Soft power, a phrase coined by Joseph Nye, is at the center of debates surrounding foreign aid and assistance. In Nye’s 1990 journal article titled “Soft Power,” Nye describes the strong shift in global powers.
The Shift to Soft Power
As the world grows more interdependent, there is a decline in the practicality of hard power — military might as a form of international governance and conquest. In our technologically advanced era, the strength of power no longer solely lies with resources, land and power of military, but rather in a nation’s soft power. Soft power can refer to a multitude of actions, and can be defined by multiple factors:
- Economic Growth
- Cultural Ideology
The extent to which a nation can control the global political environment, the cultural standing and domestic relations with other nations, and identify common goals and standards, all work to strengthen soft power.
Soft power must be developed over years, and in many instances, may be like walking a tight rope as nations compromise and work to maintain positive diplomatic relations along the way.
In a technologically advanced time where we move toward a global economy, hard power is becoming more expensive as it works to decrease the legitimacy of a nation’s leadership and can undermine its control over other nations in the global sphere. If other countries admire the values, culture and prosperity of a powerful nation, that nation can use soft power to co-opt rather than coerce compliance.
The U.N.’s Response: 2030 Sustainable Development Agenda
The United Nations (U.N.) was formed in 1945 when 50 countries met in San Francisco to create the United Nations’ Charter. Since their first meeting, nearly 200 countries are now member states of this esteemed organization.
In late 2015, the U.N. convened at the General Assembly for the 70th session; here the 2030 Sustainable Development Agenda was introduced. The “Preamble to the Agenda” outlines the resolve to promote prosperity and peace across the planet, ending the “tyranny of poverty” with a desire to “heal” the planet.
Sustainable development is the idea of developing and progressing forward, without damaging the future potential for progress, prosperity and growth. With this agenda, the U.N. and its 193 member countries agreed to the three core elements of sustainable development:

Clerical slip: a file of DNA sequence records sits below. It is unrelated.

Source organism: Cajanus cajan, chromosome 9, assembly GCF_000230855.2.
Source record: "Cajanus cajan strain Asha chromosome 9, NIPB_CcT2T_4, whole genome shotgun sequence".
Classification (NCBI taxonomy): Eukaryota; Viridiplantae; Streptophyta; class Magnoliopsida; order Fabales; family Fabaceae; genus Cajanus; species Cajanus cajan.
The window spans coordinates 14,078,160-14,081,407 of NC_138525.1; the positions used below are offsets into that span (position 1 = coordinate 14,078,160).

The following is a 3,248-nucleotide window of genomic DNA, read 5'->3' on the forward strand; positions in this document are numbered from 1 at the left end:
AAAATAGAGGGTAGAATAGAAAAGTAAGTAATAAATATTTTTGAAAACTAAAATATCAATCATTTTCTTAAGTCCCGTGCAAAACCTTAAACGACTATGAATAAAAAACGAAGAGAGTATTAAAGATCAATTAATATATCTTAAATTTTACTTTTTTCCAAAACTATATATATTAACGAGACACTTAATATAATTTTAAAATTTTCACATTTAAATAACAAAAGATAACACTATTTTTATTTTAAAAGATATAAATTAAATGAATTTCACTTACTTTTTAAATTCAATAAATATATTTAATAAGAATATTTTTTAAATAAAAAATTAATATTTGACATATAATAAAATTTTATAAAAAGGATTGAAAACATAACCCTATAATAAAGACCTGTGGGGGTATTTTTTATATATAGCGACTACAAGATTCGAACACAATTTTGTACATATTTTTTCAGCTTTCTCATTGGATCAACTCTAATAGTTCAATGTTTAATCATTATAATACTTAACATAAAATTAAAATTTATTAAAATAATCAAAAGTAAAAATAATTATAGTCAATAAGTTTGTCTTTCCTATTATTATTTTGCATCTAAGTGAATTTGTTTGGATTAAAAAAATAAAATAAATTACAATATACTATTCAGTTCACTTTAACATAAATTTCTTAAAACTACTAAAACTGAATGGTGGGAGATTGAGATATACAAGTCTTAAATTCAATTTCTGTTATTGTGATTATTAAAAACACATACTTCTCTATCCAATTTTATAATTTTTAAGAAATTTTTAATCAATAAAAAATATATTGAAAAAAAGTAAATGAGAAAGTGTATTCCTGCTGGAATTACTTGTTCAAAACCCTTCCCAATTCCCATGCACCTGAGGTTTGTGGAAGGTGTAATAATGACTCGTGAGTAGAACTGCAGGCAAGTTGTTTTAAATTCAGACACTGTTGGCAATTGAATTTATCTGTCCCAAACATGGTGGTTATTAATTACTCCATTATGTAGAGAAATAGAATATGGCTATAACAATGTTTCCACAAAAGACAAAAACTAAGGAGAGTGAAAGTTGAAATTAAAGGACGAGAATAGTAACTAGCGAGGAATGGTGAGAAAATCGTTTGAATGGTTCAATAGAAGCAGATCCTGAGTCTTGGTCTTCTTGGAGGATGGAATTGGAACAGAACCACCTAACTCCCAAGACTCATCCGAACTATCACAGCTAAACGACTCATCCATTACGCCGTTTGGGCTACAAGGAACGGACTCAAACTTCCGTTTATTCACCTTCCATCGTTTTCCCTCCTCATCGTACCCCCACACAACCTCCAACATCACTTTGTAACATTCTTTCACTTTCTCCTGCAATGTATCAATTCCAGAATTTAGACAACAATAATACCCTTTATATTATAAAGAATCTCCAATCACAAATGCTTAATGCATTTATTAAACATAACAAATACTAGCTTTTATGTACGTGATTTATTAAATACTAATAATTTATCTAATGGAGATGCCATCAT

- Economic growth
- Social Inclusion/Equality
- Environmental Protection
All three of these goals are interconnected with one another and cannot succeed without the other. These core elements contribute to the development of soft power as it works to strengthen the U.N.’s standing in the global sphere and promote global peace.
The Relationship to Soft Power
Furthermore, the eradication of poverty is stated as necessary for the growth and prosperity of nations and is ranked number one out of the 17 Sustainable Development Goals (SDGs).
Within the 17 Sustainable Development Goals, there are five areas of critical importance on the U.N. Sustainable Development Agenda:
- People: desire to end world hunger and poverty with an emphasis on equality.
- Planet: sustainable management of resources supporting the needs of present and future generations.
- Prosperity: desire for all people to enjoy prosperous lives where progress can occur in harmony with the environment.
- Peace: hard power loses its place as the U.N. fosters peaceful societies. They make it clear: no peace, no sustainable development. No sustainable development, no peace.
- Partnership: highlights the importance of the interlinkages and solidarity between nations. Through common goals for peace and prosperity these goals can be reached.
The Fight for SDGs
The focus of the U.N. and its 193-member states to co-opt other nations into common goals is the epitome of soft power. This peaceful but necessary force will work in the U.N.’s favor to ensure the U.N. achieves its 2030 Agenda, pushing for a more prosperous and peaceful world where all of humanity is seen and treated as equals.
– Kelilani Johnson